I love Microsoft OneDrive (previously known as SkyDrive), and I use it regularly to upload pictures from my Windows and Android phones, to share files with my colleagues and friends, and just to have a safe place to keep the stuff that I need on a regular basis. While there are other online (or cloud) -based storage services out there such as DropBox, Copy, Sugar Sync, and Google Drive, one of the unique OneDrive features I like is the ability to share files and folders using short URLs instead of a lengthy random URL. This can be useful in many situations and especially when sharing stuff via Twitter.
It’s worth mentioning that I got this tip from Ciprian Rusen. He is a blogger at 7 Tutorials and coauthored a book called Windows 8.1 Step by Step.
Note: This tip works for both Windows 8/8.1 and Windows 7.
The first thing we need in order to share anything via OneDrive is to have a Microsoft account (previously known as a “Live ID”). If you are using a local account on your Windows 8 or 8.1 PC, you can’t share anything via OneDrive. If you don’t have one, create it now.
Note: I assume that whatever file or folder you want to share is already located in the OneDrive folder. If it is not, drag it over there so it will be synchronized with the online storage in the cloud.
If you are using Windows 7, right-click the file or folder you want to share and select SkyDrive, then Share.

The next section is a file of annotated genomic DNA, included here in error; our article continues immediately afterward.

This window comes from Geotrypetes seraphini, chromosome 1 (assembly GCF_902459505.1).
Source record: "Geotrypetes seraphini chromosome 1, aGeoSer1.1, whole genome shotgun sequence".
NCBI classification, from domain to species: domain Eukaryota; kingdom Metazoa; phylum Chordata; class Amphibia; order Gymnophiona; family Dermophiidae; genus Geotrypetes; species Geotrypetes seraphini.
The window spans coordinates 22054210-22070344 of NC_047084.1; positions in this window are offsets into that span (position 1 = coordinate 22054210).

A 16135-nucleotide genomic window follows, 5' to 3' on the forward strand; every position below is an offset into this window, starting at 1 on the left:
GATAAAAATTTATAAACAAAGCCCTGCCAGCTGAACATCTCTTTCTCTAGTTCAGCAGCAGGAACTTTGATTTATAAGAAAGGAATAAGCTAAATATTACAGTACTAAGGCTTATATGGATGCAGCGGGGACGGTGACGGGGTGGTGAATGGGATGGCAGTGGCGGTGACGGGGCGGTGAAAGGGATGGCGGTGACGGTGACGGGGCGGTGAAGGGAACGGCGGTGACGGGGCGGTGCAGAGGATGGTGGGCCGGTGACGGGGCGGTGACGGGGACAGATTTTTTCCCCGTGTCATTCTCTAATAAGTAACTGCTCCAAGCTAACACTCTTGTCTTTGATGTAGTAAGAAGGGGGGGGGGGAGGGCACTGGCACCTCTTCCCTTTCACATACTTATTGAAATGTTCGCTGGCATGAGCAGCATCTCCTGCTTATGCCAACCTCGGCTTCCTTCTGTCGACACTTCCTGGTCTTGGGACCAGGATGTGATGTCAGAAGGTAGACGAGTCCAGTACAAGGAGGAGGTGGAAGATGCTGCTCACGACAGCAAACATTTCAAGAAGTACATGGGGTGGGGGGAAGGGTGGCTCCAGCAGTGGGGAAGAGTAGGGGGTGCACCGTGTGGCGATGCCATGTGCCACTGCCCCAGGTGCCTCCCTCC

While “View only” and “Edit” are self-explanatory, “Public” means that anyone can search for and view what you have shared even if they don’t have the link. Basically, what you are sharing as public is available to anyone that’s trying to view your public Microsoft account.
The link itself can be sent to the people with whom you’re sharing. However, the point of this tip is to make it shorter, so let’s do just that.
The short URL is now displayed. You can copy and paste it anywhere you wish. You can also use the sharing buttons for Facebook, Twitter, and other social networks.
Note: You can basically shorten any link you want, including those of other online storage services, by using URL shortening services such as Bitly and others. The idea is that this services is now built into OneDrive.